ZEBRA MUSSEL VELIGERS FOUND BELOW JOHN REDMOND RESERVOIR
Infestation from Marion Reservoir was expected; mussels headed down Neosho River
PRATT — The Kansas Department of Wildlife and Parks (KDWP) has confirmed that zebra mussels have spread downstream from Marion Reservoir and into John Redmond Reservoir, east of Emporia on the Neosho River. Now zebra mussel larvae, called veligers, have been found below the John Redmond Dam, and KDWP is warning stakeholders and cities along the river to prepare for zebra mussels in their areas.
"Following the Marion Reservoir zebra mussel discovery in 2008, we knew the mussels would certainly make it downstream to John Redmond," said KDWP aquatic nuisance specialist Jason Goeckler. "After intensive sampling in the Cottonwood River for the last few years, we found veligers in the river at Emporia in July and now below Redmond this week. This is no surprise, but it's not good news. All downstream stakeholders should have a plan to deal with this problem. KDWP will post signs and provide technical assistance wherever needed."
The infestation not only poses a problem for all water users and municipalities along the Neosho, but also Coffey County Lake. Although currently not infested, this lake likely will be because water is pumped from the Neosho River to the lake. Wolf Creek Generating Station currently is not pumping, so signs warning of zebra mussel infestation will not be posted at the lake until pumping resumes and mussels are discovered.
The heart of any action plan to deal with zebra mussels is KDWP's "clean, drain, dry" procedure. This entails cleaning, draining, and drying all equipment — including boats, tackle, waders, and any other equipment used on the water — before moving it from one body of water to another. A detailed procedure for halting the spread of zebra mussels from one infested water to another includes the following steps.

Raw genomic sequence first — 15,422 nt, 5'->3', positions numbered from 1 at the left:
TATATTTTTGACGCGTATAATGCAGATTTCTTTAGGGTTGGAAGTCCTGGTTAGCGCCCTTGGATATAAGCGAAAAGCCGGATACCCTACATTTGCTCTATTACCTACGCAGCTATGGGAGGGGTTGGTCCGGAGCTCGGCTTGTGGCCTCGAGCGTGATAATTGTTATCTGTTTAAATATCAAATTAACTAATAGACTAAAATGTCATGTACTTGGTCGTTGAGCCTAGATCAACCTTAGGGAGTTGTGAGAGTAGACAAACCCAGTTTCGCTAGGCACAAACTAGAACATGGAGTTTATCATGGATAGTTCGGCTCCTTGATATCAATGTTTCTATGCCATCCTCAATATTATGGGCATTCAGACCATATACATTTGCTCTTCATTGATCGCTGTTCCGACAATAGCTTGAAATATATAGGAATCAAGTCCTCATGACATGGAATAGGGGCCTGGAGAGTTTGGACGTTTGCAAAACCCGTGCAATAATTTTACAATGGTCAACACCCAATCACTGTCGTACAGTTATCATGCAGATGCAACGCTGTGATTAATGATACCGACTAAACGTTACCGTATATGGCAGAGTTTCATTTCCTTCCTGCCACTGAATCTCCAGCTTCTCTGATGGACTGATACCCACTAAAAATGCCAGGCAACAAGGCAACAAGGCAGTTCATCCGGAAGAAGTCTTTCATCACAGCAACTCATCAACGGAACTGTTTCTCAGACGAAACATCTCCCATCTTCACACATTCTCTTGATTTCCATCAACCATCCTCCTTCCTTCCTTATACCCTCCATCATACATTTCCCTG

Inspect all equipment for anything attached (plants, animals, and mud) and remove anything that is found.
Drain all water from equipment (livewell, bilge, bait buckets) before using at a different location.
Dry all equipment for a minimum of five days before using again. If you need to use it sooner, wash with hot (140º) water.
Anglers should also remember that it is illegal to move fish or bait from one body of water to another.
To help stem the spread of zebra mussels and other aquatic nuisance species (ANS), KDWP has developed an online study and test site where water users can be wise users when it comes to ANS. Go to the KDWP website, www.kdwp.state.ks.us, and click "Fishing/Aquatic Nuisance Species" to learn all about these destructive species in Kansas and link to ANS Education Course and Voluntary Certification . Educational information is displayed in video, text, and image form. After reviewing this material, participants can take a quiz with scenario-based questions to test what they've learned. Those who complete the process can then print a certificate proving that they have taken this short course.
The potential impact of zebra mussels on fisheries can be profound. Zebra mussels eat by filtering microscopic food from the water. Young fish and native mussels rely on this same microscopic food to survive.
Economic impacts are as grim as ecosystem impacts. Due to zebra mussels in intake/discharge pipes, municipalities, utilities, and industries have incurred significant costs associated with monitoring, cleaning, and controlling infestations.
Zebra mussels also have sharp shells that can cut the unprotected skin of people and animals. Federal legislation has been passed to help prevent the spread of zebra mussels. If an individual is caught transporting live zebra mussels into Kansas, they may face up to six months in jail and fines up to $5,000.